First of all, I would like to say that the global strategies laid out by Middlesex Community College and Ohio University are pretty impressive. To have such a focus on internationalization signifies that the states (Massachusetts and Ohio) have deep interest in promoting the concept of global citizenship. It is one thing for a private institution to have that type of support is one thing, but public institutions? And on top of that, a community college?
Reading BRIC Universities as Institutions in the Process of Change shed more light on the autonomy and structuring of educational systems in various countries around the world. Every country does things a little bit differently when it comes to funding by local, state, and federal governments. HEIs might thrive better depending on which level they are more closely tied to, if they have a choice at all. Learning about how other countries’ systems are constructed got me thinking about how things are done in the United States. The autonomy of a college varies so much state by state, whether it is a matter of money or mission. We see lots of controversy even in our own state of New York, where there are battled being waged between city and state governments. Conversely, other states have fewer problems, maybe because cities aren’t as big or educational systems as vast. Additionally, some states are experiencing major changes whose results are yet to be seen. The state of Connecticut has merged all its public colleges into one system, thus removing degrees of autonomy from each individual college.
What I really would like to talk about though goes back to the global strategies. Since I’m always looking to create some debate in this class, I’d like to comment on the purpose of the extensive global strategies of the two colleges being discussed. What I have to say is this: it makes sense for them. Throughout this course we are promoting and worshipping internationalization; it’s as if we are saying successful, smart colleges will encourage it and bad colleges don’t. I’m not on that bandwagon. I think internationalization is a choice, and it doesn’t HAVE TO BE a major focus of a college’s overall strategic plan or mission.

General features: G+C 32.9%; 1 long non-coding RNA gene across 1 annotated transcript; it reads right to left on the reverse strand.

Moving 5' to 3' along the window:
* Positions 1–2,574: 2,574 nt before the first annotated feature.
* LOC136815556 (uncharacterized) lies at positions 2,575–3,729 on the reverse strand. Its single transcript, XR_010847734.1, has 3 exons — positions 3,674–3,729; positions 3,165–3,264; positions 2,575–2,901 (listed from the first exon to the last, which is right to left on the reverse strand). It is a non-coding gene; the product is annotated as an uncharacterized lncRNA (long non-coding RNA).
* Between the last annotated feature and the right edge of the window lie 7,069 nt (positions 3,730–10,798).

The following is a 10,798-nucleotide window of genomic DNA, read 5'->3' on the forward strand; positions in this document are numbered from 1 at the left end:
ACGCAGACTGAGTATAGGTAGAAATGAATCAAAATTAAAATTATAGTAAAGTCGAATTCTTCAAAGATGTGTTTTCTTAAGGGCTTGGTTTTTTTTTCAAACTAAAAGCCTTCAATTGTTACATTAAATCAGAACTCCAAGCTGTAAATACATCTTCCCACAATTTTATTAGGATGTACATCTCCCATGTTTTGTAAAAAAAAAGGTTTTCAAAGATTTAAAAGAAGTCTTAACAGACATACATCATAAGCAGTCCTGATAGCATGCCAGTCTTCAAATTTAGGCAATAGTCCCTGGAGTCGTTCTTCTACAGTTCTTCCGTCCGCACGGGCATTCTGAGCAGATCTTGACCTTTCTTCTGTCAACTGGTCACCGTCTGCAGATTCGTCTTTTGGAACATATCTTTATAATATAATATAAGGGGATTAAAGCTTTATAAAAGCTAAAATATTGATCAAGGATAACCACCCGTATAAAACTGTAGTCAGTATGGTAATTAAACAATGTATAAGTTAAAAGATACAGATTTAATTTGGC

Let’s compare the demographics of Baruch with Middlesex Community College and Ohio University. If you look at Baruch’s numbers, they show that the college is extremely diverse. Lots of whites, blacks, Asians, and Hispanics. As I’ve mentioned before, over half of these students are either from other countries or have parents who came from abroad. I just don’t see the purpose of pushing and pushing internationalization at a college like this. It’s internationalized enough as it is. Now, let’s look at Middlesex’s and Ohio’s numbers. Quite a different story! The former is 66% white and the latter is almost 82%! I think it makes sense why these colleges have such thorough plans- because they want to attract more diverse students. By encouraging study abroad programs, international students, IaH, these schools can become ‘better.’
To me, all a school like Baruch needs to do is celebrate what it already has. Clubs, events, representation- that’s more important. Show the students that they are wanted and respected. If some students want to study abroad, make sure a program exists. But, personally, I do not believe Baruch needs a global strategy like that of Middlesex or Ohio.